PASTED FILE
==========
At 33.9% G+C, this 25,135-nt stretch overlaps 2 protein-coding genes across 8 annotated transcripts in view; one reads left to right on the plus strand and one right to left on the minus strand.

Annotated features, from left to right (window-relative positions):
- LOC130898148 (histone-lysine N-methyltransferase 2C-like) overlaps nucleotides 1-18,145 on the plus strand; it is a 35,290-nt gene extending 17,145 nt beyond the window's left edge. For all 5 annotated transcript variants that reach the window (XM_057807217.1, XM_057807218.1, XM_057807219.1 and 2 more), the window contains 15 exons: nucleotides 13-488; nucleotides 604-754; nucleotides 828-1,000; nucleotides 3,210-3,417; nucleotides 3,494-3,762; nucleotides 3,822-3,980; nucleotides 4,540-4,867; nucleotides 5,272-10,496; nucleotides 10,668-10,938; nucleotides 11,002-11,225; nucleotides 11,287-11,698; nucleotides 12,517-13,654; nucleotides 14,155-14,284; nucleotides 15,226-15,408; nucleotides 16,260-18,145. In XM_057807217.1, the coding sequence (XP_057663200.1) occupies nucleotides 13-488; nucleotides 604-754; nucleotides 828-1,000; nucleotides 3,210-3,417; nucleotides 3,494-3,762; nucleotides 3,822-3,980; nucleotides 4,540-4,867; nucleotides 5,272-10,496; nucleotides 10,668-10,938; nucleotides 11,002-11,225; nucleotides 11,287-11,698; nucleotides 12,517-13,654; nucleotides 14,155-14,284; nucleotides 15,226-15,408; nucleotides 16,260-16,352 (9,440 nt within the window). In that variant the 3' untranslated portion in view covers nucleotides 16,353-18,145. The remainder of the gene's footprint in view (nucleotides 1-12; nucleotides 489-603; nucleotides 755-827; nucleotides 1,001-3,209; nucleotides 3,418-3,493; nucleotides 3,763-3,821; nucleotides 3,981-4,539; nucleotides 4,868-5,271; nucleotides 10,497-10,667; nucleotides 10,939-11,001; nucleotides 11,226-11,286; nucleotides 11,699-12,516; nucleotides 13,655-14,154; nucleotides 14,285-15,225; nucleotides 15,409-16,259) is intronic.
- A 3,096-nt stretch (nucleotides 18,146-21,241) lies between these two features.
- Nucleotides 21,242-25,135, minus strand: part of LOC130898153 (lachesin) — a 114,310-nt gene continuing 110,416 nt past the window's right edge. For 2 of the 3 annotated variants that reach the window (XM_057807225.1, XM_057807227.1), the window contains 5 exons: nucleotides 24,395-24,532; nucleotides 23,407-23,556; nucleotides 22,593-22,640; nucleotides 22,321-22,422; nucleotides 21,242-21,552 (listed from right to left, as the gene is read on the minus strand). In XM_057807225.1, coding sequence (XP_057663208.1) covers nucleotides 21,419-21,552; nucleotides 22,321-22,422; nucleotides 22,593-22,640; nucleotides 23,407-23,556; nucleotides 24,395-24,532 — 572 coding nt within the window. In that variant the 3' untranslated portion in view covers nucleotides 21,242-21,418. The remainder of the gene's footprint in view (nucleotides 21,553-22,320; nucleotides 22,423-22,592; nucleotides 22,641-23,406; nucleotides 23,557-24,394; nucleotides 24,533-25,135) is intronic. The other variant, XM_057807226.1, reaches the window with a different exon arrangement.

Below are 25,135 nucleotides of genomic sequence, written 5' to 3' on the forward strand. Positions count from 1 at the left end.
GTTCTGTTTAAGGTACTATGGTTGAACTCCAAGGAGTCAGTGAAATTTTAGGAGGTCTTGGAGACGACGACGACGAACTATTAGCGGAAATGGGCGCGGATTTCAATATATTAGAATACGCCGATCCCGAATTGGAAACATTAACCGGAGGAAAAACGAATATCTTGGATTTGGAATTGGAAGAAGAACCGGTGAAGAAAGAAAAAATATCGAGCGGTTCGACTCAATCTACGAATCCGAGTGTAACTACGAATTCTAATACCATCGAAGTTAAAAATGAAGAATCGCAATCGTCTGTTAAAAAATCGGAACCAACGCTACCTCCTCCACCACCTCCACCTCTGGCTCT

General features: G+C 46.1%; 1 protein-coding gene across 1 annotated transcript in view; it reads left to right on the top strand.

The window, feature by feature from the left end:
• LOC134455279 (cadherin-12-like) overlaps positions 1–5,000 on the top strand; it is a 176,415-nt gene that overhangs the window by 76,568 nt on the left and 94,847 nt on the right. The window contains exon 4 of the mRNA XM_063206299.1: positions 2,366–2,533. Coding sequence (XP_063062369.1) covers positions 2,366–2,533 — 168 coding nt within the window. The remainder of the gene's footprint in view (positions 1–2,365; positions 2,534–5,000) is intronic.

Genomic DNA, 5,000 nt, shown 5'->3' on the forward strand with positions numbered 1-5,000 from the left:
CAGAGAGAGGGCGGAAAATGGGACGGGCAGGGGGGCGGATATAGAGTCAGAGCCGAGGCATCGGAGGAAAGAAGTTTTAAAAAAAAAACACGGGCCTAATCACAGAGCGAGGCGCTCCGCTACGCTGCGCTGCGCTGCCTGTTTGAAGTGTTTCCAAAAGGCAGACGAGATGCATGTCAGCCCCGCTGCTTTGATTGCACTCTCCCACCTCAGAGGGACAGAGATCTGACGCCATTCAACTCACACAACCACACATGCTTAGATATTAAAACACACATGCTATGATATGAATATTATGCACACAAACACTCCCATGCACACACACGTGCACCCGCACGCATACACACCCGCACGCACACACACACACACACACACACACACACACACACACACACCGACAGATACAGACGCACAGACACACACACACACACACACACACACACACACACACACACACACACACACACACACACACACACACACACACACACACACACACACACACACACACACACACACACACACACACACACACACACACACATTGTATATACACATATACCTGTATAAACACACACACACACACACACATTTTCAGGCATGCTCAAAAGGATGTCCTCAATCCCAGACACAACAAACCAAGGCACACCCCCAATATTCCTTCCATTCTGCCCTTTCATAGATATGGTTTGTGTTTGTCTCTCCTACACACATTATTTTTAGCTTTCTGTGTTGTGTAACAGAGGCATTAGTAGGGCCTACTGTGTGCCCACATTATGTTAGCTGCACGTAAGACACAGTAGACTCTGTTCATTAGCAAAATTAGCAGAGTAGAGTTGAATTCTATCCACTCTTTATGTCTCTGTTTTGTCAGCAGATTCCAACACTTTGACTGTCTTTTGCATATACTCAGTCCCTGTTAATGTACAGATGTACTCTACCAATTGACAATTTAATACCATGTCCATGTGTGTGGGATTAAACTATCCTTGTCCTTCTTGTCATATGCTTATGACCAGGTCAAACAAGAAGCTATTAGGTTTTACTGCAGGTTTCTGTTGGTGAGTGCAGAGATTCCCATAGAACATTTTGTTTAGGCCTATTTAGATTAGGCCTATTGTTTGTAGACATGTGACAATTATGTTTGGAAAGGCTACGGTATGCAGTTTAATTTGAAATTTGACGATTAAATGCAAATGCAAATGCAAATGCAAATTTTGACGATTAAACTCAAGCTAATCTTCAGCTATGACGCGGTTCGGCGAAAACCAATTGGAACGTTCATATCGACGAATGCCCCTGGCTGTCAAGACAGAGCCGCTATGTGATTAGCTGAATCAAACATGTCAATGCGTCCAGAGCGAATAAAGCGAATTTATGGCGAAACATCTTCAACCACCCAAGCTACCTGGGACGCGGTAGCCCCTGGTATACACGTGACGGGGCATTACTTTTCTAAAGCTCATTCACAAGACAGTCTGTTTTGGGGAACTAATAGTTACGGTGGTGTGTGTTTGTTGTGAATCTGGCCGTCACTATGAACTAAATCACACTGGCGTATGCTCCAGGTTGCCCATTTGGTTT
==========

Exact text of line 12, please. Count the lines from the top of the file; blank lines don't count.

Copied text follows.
CAGAGAGAGGGCGGAAAATGGGACGGGCAGGGGGGCGGATATAGAGTCAGAGCCGAGGCATCGGAGGAAAGAAGTTTTAAAAAAAAAACACGGGCCTAATCACAGAGCGAGGCGCTCCGCTACGCTGCGCTGCGCTGCCTGTTTGAAGTGTTTCCAAAAGGCAGACGAGATGCATGTCAGCCCCGCTGCTTTGATTGCACTCTCCCACCTCAGAGGGACAGAGATCTGACGCCATTCAACTCACACAACCACACATGCTTAGATATTAAAACACACATGCTATGATATGAATATTATGCACACAAACACTCCCATGCACACACACGTGCACCCGCACGCATACACACCCGCACGCACACACACACACACACACACACACACACACACACACACACCGACAGATACAGACGCACAGACACACACACACACACACACACACACACACACACACACACACACACACACACACACACACACACACACACACACACACACACACACACACACACACACACACACACACACACACACACACACACACACATTGTATATACACATATACCTGTATAAACACACACACACACACACACATTTTCAGGCATGCTCAAAAGGATGTCCTCAATCCCAGACACAACAAACCAAGGCACACCCCCAATATTCCTTCCATTCTGCCCTTTCATAGATATGGTTTGTGTTTGTCTCTCCTACACACATTATTTTTAGCTTTCTGTGTTGTGTAACAGAGGCATTAGTAGGGCCTACTGTGTGCCCACATTATGTTAGCTGCACGTAAGACACAGTAGACTCTGTTCATTAGCAAAATTAGCAGAGTAGAGTTGAATTCTATCCACTCTTTATGTCTCTGTTTTGTCAGCAGATTCCAACACTTTGACTGTCTTTTGCATATACTCAGTCCCTGTTAATGTACAGATGTACTCTACCAATTGACAATTTAATACCATGTCCATGTGTGTGGGATTAAACTATCCTTGTCCTTCTTGTCATATGCTTATGACCAGGTCAAACAAGAAGCTATTAGGTTTTACTGCAGGTTTCTGTTGGTGAGTGCAGAGATTCCCATAGAACATTTTGTTTAGGCCTATTTAGATTAGGCCTATTGTTTGTAGACATGTGACAATTATGTTTGGAAAGGCTACGGTATGCAGTTTAATTTGAAATTTGACGATTAAATGCAAATGCAAATGCAAATGCAAATTTTGACGATTAAACTCAAGCTAATCTTCAGCTATGACGCGGTTCGGCGAAAACCAATTGGAACGTTCATATCGACGAATGCCCCTGGCTGTCAAGACAGAGCCGCTATGTGATTAGCTGAATCAAACATGTCAATGCGTCCAGAGCGAATAAAGCGAATTTATGGCGAAACATCTTCAACCACCCAAGCTACCTGGGACGCGGTAGCCCCTGGTATACACGTGACGGGGCATTACTTTTCTAAAGCTCATTCACAAGACAGTCTGTTTTGGGGAACTAATAGTTACGGTGGTGTGTGTTTGTTGTGAATCTGGCCGTCACTATGAACTAAATCACACTGGCGTATGCTCCAGGTTGCCCATTTGGTTT